Continue the Conversation: VMFA and African American Art and Heritage

 Jamel Shabazz

Rude Boy From Back in the Days, 1980, Jamel Shabazz

As visitors enjoy the final days of VMFA’s powerful companion shows, Posing Beauty in African American Culture and Identity Shifts, they will find a panel in the galleries inviting them to “Continue the Conversation” by visiting two additional exhibitions. Those smaller unticketed shows, States of Change in Africa and Signs of Protest: Photographs from the Civil Rights Era, prove equally compelling in their exploration of African and African American Identity. Viewed independently or together, these exhibitions have indeed generated plenty of discussion. And there is still time to see Signs of Protest, which remains on view until September 7.

Long after these temporary shows have ended, meaningful conversation will no doubt continue. The reason? With the exception of the loan show, Posing Beauty, the art featured in this constellation of special exhibitions comes from VMFA’s own collection. Sharp-eyed visitors have noted accession numbers on labels that indicate that most of these outstanding photographs, paintings, sculptures, and works on paper have entered the museum’s holdings since 2000 — and many within the past two years. With energetic focus, the museum has expanded its collection in quantity and quality.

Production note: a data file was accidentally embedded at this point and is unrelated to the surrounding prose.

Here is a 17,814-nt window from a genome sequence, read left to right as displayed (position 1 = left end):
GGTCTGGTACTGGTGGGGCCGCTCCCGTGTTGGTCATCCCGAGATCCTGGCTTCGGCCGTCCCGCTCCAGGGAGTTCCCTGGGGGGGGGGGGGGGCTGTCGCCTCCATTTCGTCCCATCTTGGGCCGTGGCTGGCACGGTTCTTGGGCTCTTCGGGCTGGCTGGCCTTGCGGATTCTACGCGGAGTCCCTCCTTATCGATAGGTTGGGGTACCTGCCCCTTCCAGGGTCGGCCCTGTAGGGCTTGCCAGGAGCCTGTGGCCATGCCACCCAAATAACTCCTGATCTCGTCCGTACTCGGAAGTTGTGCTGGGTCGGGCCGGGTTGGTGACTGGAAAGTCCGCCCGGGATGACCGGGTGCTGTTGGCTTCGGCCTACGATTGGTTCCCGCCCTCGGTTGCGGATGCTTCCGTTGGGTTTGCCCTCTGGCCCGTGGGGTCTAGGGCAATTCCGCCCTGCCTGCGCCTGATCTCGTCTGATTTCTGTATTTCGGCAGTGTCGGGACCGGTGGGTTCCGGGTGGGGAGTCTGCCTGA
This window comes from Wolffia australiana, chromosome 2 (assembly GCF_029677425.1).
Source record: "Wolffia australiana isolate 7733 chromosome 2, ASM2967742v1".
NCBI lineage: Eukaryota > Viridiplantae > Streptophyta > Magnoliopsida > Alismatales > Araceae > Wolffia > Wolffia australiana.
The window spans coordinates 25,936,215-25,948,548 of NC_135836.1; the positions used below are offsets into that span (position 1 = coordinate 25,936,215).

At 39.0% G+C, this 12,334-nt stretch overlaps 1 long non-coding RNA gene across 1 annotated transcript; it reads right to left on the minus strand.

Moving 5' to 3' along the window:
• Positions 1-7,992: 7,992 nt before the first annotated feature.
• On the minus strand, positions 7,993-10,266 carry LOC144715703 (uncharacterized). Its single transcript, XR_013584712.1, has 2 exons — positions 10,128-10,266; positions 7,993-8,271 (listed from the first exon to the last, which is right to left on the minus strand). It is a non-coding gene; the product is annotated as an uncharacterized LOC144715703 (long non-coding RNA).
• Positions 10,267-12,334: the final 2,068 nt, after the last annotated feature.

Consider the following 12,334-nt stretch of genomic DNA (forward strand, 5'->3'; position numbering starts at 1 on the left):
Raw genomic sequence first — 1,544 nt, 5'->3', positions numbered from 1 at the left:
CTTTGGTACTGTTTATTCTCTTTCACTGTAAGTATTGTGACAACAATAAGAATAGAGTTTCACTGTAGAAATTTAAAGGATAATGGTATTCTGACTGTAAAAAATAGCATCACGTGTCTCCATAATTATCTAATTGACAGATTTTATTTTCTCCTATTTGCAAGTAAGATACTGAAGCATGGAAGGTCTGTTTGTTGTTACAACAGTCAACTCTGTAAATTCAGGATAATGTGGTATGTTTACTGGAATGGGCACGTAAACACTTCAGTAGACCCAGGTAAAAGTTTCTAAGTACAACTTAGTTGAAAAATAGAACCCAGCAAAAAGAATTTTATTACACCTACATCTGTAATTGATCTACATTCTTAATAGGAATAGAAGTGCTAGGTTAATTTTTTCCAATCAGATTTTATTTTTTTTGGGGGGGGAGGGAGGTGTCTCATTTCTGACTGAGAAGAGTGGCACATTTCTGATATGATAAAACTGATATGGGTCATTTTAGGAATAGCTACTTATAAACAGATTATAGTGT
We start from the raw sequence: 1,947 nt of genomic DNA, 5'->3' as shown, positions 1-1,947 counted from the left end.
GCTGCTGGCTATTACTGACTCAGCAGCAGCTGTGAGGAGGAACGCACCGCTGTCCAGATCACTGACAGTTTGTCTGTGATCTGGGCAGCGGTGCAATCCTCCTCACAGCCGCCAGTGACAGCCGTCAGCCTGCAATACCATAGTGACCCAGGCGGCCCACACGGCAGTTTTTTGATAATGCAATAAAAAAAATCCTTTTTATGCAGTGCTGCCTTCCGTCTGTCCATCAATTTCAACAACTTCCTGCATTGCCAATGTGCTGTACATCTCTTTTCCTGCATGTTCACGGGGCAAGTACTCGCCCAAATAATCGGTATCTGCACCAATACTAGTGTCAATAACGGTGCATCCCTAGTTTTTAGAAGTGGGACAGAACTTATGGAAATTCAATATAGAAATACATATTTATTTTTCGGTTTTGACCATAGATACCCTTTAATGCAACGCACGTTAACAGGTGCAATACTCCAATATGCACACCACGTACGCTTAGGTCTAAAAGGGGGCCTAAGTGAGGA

Alongside visits to its world-class African art collection, visitors can stroll VMFA’s historic American art galleries to see important work by artists such as Robert S. Duncanson, Thomas Day, Henry Ossawa Tanner, Edward Bannister, Leslie G. Bolling, Aaron Douglas, Beauford Delaney, Jacob Lawrence, and Elizabeth Catlett. Modern and contemporary works are plentiful (many showcased in the recent exhibitions) by artists including James Vanderzee, iona roseal brown, Lewis Draper, Gordon Parks, Martin Puryear, A. B. Jackson, Norman Lewis, Alison Saar, Kehinde Wiley, Kara Walker, Lorna Simpson, Barkley Hendricks, Faith Ringgold, and Carrie Mae Weems. There are dozens more.

Virginia Foundation for the Humanities now lists VMFA as a significant African American Heritage site. The honor is well-deserved.

–Elizabeth O’Leary, retired VMFA associate curator of American art